Allow the soil to dry out completely and then water thoroughly.
Generally speaking, you should give your plants a deep watering about once a month once established.
When you first plant your Blue Chalksticks, you may need to water weekly during the first growing season.
Container plants may need more frequent watering.
Check often, and when you find the soil is completely dry, provide a deep and thorough watering.
If keeping the plant indoors during the cold winter months, water sparingly about once a month.
Your goal in winter is to prevent the plant from wilting.
Fertilize garden plants with a balanced liquid supplement annually in the springtime if you wish, but fertilizing is not necessary for Blue Chalkstick planted in the ground.
Use a specially formulated fertilizer intended for outdoor cactus and succulents.
If keeping the plant indoors, provide a half-strength dose of balanced liquid fertilizer monthly throughout the growing season.
Soil & Transplanting
As with all succulents, Blue Chalksticks prefers sharply draining soil.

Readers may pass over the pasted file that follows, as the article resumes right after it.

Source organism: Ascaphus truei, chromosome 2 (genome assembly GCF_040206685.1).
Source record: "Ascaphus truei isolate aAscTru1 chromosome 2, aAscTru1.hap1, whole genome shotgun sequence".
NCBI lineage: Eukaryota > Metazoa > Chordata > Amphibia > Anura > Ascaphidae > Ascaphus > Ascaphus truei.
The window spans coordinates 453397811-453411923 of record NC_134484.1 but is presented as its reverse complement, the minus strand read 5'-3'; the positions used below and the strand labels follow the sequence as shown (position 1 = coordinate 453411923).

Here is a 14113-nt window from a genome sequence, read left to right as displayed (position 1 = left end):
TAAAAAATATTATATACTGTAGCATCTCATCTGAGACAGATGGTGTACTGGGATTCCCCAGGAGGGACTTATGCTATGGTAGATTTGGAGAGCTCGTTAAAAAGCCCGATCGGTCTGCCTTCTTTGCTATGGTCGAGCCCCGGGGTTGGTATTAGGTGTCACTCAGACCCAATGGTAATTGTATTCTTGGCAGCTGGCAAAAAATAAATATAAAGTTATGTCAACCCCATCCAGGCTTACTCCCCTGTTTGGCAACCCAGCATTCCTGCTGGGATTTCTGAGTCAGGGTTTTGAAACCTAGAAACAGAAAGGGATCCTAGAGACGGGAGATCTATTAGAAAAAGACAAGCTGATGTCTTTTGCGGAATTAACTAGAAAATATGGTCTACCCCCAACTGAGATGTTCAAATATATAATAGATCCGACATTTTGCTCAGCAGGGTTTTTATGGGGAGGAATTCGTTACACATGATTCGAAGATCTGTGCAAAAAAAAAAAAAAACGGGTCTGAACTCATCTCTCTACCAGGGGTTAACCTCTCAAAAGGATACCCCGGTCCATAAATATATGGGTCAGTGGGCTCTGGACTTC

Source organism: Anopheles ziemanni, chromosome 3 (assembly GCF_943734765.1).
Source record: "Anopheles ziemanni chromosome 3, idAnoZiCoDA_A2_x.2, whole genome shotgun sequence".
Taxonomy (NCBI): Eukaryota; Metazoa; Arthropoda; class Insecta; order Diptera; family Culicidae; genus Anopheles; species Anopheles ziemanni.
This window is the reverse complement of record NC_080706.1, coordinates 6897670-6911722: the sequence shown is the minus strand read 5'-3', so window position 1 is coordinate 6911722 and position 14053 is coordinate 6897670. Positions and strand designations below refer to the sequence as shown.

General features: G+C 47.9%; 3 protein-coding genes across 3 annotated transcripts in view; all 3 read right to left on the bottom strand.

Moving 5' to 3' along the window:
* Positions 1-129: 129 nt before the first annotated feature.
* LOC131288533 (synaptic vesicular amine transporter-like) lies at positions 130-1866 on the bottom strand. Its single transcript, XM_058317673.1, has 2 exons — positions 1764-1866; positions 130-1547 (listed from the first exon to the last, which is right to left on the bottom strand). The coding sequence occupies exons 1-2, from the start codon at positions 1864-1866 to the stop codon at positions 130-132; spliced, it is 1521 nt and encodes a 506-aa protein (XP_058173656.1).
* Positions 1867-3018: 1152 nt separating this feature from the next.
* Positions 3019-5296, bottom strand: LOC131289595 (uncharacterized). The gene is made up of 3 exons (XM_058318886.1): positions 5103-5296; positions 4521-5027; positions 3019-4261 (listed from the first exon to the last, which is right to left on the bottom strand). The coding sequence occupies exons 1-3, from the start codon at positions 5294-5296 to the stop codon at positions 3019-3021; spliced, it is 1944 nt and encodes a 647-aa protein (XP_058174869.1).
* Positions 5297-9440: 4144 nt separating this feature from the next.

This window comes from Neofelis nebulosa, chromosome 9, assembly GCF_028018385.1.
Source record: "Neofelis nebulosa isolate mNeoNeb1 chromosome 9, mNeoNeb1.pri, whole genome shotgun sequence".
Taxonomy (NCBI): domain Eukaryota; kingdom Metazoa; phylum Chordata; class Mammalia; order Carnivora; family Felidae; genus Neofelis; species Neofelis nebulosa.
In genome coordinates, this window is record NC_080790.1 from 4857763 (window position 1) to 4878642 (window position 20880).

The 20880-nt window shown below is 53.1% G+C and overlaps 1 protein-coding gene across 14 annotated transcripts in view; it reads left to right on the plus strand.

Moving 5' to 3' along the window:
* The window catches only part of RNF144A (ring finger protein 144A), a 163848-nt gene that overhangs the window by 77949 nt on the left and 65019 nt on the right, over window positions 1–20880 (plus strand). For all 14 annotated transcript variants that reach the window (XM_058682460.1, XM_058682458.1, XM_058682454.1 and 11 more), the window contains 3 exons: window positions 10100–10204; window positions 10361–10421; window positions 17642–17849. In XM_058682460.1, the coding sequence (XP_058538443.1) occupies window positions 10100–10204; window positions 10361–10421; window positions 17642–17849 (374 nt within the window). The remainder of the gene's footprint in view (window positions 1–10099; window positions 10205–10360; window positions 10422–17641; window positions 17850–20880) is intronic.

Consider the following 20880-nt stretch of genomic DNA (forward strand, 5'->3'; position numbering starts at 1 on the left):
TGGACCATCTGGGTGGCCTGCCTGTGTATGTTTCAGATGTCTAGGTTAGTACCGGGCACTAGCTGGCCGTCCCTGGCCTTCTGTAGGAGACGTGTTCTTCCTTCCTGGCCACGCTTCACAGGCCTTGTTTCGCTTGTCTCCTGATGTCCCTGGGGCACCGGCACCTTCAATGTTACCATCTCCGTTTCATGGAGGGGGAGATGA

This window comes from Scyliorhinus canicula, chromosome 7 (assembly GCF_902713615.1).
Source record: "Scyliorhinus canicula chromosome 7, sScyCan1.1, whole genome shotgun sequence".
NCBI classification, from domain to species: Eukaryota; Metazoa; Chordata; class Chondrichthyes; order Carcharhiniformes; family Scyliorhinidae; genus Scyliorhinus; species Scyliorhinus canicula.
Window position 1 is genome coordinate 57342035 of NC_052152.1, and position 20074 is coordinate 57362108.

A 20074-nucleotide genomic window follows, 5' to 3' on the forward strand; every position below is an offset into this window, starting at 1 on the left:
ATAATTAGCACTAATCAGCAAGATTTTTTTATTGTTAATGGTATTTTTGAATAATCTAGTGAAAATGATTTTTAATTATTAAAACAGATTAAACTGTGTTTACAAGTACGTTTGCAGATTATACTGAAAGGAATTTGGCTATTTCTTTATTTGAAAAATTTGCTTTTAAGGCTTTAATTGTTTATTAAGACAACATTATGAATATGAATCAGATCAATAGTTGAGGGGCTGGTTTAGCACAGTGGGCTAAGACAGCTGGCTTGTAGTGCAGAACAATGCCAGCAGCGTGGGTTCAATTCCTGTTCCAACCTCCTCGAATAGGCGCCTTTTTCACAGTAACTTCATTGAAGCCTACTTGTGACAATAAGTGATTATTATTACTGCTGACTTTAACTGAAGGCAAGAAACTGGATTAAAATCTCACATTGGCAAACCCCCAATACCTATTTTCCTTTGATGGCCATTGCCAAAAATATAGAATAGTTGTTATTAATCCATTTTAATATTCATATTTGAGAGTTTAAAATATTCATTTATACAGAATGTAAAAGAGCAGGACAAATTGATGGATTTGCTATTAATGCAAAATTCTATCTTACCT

Use a commercially prepared cacti and succulent mix, or create your mix by adding fine gravel and coarse sand to standard potting soil.
If planting directly into the garden, amend the soil with these components to provide the best possible drainage.
Grooming & Maintenance
This slow-growing succulent needs little or no grooming and maintenance.
If the plants become leggy or excessively tall, pinch them back to shape the plants and encourage them to branch out in a bushier growth habit.
How To Propagate Blue Chalk Stick Plant
As with most succulents, Blue Chalksticks are grown from cuttings or seed.
Growing from cuttings is generally easier than growing from seed.
Take cuttings during the growing season.
When growing it from cuttings, use a whole leaf.
Separate it from the parent plant and allow it to sit in a warm, dry place out of direct sunlight for a couple of days to callous over.
Place the leaf on top of coarse, well-draining soil in a warm, dry, well ventilated setting with bright indirect sunlight.
Water the soil thoroughly, being careful not to drench the leaf.
Don’t water again until the soil has completely dried out.